The list of name-famous trombonists pales in length to that of other instrumentalists. Aside from the recent renown of Trombone Shorty, one has to reach back to jazz players Glenn Miller, Tommy Dorsey, Kid Ory, Jack Teagarden, Kai Winding and J.J. Johnson to find names that truly rise above the title. But numerous trombonists, as both featured players and ensemble members, have provided key solos and accompaniment, and gained fame among those paying attention to the musicians They often become hugely important in the careers of those they backed and integral parts of musical movements.
British trombonist Chris Barber began playing in groups in the mid-50s, blowing ragtime, swing and blues, and it was here that he met vocalist Lonnie Donegan. It was with Donegan that Barber would ignite the skiffle craze with their cover of Leadbelly’s “Rock Island Line.” Barber continued to play trad jazz, even as he was bookingUKtours for American blues artists and providing them backing, as can be heard here in his featured spots with Brownie McGhee, Muddy Waters and James Cotton. Over the years, Barber also played with the cream of British blues musicians, including Eric Clapton and Rory Gallagher. The latter found Barber playing bass, rather than trombone, against Gallagher’s hard-twanging guitar and gruff vocal.
Proper’s 2-CD set collects tracks from 1959 dates with McGhee through more recent sessions with Mark Knopfler, Jeff Healey and Jools Holland, and knits them together with track note memories by Barber himself. Barber came of age as a musician at the center ofBritain’s musical revolution, and has stayed connected and vital for more than fifty years, making this a rich document of a journey that traveled from influenced to influencer. Barber was much more than a backing (or even solo) instrumentalist; as a band leader and promoter he served as a conduit for the blues, giving the British scene direct contact with their American counterparts and forbearers.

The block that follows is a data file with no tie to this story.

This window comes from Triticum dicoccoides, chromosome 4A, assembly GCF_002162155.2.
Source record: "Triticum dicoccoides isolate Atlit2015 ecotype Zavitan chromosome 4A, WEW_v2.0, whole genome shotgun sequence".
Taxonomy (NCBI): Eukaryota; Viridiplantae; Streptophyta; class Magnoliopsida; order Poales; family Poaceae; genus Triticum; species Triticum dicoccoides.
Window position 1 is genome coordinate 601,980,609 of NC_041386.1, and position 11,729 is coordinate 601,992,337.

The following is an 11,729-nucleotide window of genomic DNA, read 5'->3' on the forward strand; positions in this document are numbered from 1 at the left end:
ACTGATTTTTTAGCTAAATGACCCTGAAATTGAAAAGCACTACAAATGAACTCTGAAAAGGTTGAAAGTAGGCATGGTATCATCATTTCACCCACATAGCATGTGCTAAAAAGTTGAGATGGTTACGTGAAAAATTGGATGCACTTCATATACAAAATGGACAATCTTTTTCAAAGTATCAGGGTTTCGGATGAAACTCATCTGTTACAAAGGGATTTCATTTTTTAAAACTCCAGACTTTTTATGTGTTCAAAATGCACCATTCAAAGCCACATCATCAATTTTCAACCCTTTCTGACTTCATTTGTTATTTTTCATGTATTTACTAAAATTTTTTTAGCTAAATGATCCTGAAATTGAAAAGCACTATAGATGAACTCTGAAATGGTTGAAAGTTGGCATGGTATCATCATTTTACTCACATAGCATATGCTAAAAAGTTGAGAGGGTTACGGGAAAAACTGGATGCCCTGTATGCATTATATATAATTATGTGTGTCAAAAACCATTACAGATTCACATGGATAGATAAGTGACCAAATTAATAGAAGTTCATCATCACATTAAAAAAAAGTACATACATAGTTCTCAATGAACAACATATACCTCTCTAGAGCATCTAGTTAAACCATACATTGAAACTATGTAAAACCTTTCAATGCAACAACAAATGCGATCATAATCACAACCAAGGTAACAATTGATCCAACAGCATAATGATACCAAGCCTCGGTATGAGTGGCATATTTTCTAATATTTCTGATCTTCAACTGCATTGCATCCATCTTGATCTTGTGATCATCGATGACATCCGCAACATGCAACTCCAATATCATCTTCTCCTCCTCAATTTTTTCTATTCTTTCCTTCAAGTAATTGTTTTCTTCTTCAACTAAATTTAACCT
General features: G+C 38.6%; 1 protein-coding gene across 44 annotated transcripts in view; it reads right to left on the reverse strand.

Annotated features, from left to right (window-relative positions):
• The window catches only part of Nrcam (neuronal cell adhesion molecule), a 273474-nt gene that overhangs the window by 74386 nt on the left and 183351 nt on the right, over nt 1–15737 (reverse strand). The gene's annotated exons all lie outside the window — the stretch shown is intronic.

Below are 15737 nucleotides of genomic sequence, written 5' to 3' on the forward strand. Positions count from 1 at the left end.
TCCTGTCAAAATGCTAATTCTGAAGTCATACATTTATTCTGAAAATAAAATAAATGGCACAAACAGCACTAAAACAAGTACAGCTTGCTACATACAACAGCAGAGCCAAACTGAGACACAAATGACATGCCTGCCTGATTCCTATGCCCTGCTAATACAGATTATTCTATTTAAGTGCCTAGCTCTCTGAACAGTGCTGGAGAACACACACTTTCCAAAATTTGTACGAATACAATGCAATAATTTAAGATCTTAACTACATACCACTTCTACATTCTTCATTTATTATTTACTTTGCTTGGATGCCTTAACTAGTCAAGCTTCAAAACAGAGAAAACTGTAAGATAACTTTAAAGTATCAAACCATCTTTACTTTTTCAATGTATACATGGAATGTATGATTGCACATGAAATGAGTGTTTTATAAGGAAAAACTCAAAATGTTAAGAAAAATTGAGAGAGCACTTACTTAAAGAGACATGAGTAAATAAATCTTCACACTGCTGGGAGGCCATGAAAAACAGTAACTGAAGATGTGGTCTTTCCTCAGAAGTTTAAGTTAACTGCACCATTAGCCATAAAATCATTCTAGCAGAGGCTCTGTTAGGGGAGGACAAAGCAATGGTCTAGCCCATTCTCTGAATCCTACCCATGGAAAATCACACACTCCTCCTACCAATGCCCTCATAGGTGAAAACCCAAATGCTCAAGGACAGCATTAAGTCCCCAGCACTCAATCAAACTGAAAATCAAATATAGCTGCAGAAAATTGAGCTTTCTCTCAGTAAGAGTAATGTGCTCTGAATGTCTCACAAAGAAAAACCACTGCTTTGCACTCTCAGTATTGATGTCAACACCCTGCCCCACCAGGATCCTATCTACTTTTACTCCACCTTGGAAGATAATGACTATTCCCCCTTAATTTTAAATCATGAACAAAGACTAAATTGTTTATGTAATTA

As a trombonist, Barber is adept both at providing sensitive backing riffs and mixing it up with vocalists, guitarists and other instrumentalists. The small combo take of “Weeping Willow” and an audience tape of “Kansas City” show how easily Barber moved from background to foreground, keeping pace with the guitar riffs of Eric Clapton and Muddy Waters. Among the sets greatest surprises is a hot organ-jazz tune recorded with Keith Emerson in 1966, with David Leighton and a tight rhythm section staying with Emerson’s Jimmy McGriff-styled organ and Barber’s trombone. Barber’s led a musical career that’s made him a historian by virtue of the history he’s lived, and this two-disc set (with 24-page booklet) provides a fine overview of his travels. [©2012 hyperbolium dot com]